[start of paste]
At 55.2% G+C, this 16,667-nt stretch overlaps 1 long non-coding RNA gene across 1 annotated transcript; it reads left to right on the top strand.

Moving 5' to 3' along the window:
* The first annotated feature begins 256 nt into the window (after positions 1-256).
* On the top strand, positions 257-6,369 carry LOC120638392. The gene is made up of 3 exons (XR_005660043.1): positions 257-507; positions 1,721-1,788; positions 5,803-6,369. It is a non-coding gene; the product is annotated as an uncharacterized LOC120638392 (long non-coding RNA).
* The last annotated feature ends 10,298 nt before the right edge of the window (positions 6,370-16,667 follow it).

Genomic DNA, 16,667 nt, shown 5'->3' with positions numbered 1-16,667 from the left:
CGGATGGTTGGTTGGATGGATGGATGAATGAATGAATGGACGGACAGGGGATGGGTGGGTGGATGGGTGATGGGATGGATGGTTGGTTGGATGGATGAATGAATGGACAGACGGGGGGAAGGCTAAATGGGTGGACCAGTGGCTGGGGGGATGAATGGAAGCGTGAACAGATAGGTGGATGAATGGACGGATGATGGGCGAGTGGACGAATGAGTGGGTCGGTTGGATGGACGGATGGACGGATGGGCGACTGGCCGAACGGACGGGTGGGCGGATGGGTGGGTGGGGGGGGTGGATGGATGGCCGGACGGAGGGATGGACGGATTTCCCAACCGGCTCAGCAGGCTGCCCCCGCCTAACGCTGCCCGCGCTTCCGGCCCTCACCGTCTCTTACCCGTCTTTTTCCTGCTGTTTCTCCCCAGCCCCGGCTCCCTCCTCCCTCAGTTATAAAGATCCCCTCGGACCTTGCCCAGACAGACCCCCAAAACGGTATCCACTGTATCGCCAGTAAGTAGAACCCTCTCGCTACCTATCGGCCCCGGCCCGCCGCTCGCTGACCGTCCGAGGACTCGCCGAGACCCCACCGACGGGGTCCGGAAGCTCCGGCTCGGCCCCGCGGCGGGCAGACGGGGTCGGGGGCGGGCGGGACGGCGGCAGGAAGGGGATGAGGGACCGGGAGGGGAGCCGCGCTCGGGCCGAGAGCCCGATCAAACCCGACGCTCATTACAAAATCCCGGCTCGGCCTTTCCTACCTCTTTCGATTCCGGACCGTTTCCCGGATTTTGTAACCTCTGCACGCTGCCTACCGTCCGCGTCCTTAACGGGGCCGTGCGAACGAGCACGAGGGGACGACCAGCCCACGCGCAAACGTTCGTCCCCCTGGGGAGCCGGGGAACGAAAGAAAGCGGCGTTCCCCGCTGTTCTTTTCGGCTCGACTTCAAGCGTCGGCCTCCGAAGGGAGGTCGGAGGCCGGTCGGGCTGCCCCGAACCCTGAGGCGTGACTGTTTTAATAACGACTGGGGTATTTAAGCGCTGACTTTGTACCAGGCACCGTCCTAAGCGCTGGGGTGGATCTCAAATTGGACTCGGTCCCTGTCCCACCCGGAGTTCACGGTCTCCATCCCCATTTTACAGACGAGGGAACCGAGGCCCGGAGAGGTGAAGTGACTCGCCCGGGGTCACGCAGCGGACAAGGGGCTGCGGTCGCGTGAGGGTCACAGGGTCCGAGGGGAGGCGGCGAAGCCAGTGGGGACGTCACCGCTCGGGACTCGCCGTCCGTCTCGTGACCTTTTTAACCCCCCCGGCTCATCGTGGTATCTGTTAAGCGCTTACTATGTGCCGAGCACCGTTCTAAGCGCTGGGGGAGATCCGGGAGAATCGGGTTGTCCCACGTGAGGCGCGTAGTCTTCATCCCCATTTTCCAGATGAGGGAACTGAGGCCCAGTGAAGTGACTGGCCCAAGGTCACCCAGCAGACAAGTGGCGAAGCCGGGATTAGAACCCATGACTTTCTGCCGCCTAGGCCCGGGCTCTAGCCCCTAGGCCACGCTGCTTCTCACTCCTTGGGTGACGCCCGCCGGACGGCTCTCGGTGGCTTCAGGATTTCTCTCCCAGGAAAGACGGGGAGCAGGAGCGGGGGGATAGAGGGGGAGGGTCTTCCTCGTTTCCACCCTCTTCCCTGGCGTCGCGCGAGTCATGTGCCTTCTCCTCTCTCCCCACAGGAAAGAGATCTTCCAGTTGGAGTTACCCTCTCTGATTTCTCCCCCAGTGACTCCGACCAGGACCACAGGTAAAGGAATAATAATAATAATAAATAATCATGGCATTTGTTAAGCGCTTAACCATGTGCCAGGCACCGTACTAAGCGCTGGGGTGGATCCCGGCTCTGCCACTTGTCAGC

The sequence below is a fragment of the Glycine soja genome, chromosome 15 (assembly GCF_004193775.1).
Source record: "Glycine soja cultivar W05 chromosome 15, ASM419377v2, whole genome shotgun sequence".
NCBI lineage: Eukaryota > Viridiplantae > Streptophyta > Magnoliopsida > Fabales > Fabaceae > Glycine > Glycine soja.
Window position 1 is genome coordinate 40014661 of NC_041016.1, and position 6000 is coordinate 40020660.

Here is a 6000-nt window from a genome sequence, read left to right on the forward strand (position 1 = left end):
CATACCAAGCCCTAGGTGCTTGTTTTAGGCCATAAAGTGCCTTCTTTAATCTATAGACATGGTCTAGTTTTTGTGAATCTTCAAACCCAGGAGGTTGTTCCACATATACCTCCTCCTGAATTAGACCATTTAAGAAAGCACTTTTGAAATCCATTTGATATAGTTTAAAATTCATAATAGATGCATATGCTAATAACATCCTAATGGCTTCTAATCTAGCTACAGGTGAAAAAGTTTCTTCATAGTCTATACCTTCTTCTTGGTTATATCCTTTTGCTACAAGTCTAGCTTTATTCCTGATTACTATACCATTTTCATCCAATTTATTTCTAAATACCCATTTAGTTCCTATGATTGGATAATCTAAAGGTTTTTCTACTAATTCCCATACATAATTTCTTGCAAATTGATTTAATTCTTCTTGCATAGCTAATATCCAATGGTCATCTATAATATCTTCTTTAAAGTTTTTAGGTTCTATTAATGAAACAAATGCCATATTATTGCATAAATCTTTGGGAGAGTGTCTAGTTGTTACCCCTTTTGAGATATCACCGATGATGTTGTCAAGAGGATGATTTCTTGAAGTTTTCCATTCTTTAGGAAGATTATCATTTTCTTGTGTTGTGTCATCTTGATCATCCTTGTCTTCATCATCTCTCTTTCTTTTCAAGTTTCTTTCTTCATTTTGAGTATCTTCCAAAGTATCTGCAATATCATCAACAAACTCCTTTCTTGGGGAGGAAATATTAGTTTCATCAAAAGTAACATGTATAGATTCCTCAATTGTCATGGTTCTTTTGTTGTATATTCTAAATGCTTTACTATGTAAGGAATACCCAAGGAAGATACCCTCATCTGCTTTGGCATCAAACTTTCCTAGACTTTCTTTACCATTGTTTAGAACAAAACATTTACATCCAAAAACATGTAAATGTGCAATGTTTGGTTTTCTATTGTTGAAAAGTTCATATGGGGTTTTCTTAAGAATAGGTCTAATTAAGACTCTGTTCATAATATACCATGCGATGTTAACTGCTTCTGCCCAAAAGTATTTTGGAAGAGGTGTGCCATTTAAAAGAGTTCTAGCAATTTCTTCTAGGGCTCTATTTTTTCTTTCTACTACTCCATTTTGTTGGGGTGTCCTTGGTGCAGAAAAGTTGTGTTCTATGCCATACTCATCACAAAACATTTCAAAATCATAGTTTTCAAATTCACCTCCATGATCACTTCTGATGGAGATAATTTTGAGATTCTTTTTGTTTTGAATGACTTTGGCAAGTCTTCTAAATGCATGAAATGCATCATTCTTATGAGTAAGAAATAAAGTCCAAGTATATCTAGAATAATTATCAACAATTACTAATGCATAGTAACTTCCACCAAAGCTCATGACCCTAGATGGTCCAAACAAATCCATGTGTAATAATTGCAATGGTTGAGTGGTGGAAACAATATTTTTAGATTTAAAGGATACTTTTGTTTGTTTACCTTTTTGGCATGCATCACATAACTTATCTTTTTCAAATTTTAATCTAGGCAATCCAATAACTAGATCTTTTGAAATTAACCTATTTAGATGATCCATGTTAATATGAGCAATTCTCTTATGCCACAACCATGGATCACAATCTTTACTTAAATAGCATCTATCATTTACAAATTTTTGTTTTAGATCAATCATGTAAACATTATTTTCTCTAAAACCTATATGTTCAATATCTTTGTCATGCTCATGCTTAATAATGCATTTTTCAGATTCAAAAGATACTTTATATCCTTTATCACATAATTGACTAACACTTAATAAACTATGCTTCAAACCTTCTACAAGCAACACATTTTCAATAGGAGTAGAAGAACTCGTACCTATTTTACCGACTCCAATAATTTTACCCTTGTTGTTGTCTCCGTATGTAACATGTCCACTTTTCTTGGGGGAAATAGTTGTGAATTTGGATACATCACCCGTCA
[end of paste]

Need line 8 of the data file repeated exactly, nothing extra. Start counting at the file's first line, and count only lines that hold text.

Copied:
The sequence below is a fragment of the Glycine soja genome, chromosome 15 (assembly GCF_004193775.1).